By contrast, there’s a lot more choice for the Samsung S23, though there are less notable omissions. There is a standard Photo mode which will recognise low light, but there’s no Macro recognition here – which is a shame. There’s a dedicated Portrait mode, but again, it’s not possible for the phone to automatically recognise portraits. What you do get instead though is things like ExpertRAW and Pro mode, which give you greater choice over things like shutter speed and the like. It’s not possible to shoot in raw format from the main / general Photo app.
For video, you get the standard video mode, but you also get things like Slow Motion, Hyperlapse, Pro Video and Portrait Video too – so there’s quite a lot of choice here for those who prefer the moving image.
It’s harder to pick a winner here between the iPhone and the S23. In terms of more comprehensive shooting abilities, it’s probably the S23 that takes the crown, but for ease-of-use and simplicity, the iPhone is the better choice – particularly if you want macro shooting and automatic portrait recognition, two very useful features.
iPhone 15 Pro vs Samsung Galaxy S23: General image quality
It’s quite hard to pick out major differences between the two phones when shooting “general” scenes. Overall, they both put in excellent performances, with bright punchy colours, lots of detail and an overall balanced exposure.
The standard output of the iPhone 15 Pro is 24 megapixels, which gives you a bit more scope for cropping after the fact than the 12MP standard output of the S23, but looking at the two side by side – or looking at each on their respective phones, reveals fairly evenly matched results.
Colours between the three lenses for both devices are very well matched, but it would seem that the images from the S23 are a little yellower where artificial lighting is present, but it’s only a very slight difference that doesn’t look bad in isolation.
Given how well matched the two for overall performance, perhaps we’ll be able to observe more differences between the two when looking at specific shooting situations.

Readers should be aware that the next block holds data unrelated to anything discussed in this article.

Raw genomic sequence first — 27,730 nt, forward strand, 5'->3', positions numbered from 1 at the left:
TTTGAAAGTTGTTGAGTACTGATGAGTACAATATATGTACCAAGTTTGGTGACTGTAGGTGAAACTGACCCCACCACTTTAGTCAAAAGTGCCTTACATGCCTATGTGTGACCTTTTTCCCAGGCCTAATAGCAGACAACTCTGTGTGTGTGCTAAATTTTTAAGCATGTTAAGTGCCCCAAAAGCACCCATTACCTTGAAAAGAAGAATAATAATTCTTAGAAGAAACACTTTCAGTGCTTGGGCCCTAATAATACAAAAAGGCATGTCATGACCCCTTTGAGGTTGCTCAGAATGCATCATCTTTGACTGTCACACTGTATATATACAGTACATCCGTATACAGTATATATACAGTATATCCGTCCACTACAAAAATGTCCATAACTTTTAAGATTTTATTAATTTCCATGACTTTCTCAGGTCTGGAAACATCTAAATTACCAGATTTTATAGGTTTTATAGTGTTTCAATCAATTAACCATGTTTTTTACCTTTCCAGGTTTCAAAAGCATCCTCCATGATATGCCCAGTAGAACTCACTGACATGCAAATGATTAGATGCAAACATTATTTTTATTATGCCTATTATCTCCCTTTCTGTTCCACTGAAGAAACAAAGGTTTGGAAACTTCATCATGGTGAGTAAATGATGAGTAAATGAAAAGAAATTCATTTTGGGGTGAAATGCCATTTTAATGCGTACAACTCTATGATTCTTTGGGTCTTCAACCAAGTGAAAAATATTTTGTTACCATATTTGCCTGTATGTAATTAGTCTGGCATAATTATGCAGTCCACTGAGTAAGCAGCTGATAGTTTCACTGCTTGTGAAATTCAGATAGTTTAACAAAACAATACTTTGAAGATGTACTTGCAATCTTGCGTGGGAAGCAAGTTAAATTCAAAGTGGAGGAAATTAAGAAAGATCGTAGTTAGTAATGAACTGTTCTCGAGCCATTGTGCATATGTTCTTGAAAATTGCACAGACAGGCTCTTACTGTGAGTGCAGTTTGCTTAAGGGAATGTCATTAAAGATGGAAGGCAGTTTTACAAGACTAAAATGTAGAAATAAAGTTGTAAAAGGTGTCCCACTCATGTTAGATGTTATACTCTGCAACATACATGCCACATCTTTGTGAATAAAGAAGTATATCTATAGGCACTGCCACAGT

iPhone 15 Pro vs Samsung Galaxy S23: Zoom
The differences for zoom are a lot less marked between these two models than looking at the iPhone 15 Pro Max vs Samsung Galaxy S23 Ultra.
Here we have the same setup, with up to 3x optical zoom available for both models. In our direct comparisons here, we can see that both are fairly good – with both getting you a sensible amount closer to the subject. The S23 version however has overall slightly nicer colours and an overall finer impression of detail if you look closely.
Digital zoom is better with the S23 – at least in terms of distance anyway, giving you up to 30x, compared to 15x from the iPhone 15 Pro. That said, they’re both pretty ropey and don’t really give you pictures that you’d actually want to use. More sensible digital options, such as 10x from both, leave us with fairly similar results.
Here, it’s probably the S23 which just takes the edge here, with its 3x lens seeming to produce slightly nicer images – but there’s really not a lot in it. If you want longer zooms, then you’ll really need to go for either the iPhone 15 Pro Max or the Samsung Galaxy S23 Ultra.
iPhone 15 Pro vs Samsung Galaxy S23: Low light
Both of these models have a night mode, which should automatically activate when the phone detects light levels are low.
With the S23, you can also manually select the night mode if perhaps the light is not quite dark enough for it to kick in but you feel you’d benefit from shooting with it.
In this image here, the scene in reality is actually very dark – with no lighting inside the park itself. Both have done a very good job of picking out the details, but we can see a bit more in the foreground and in the leaves of the trees for the iPhone 15 Pro’s shot, so I’d give that the overall edge.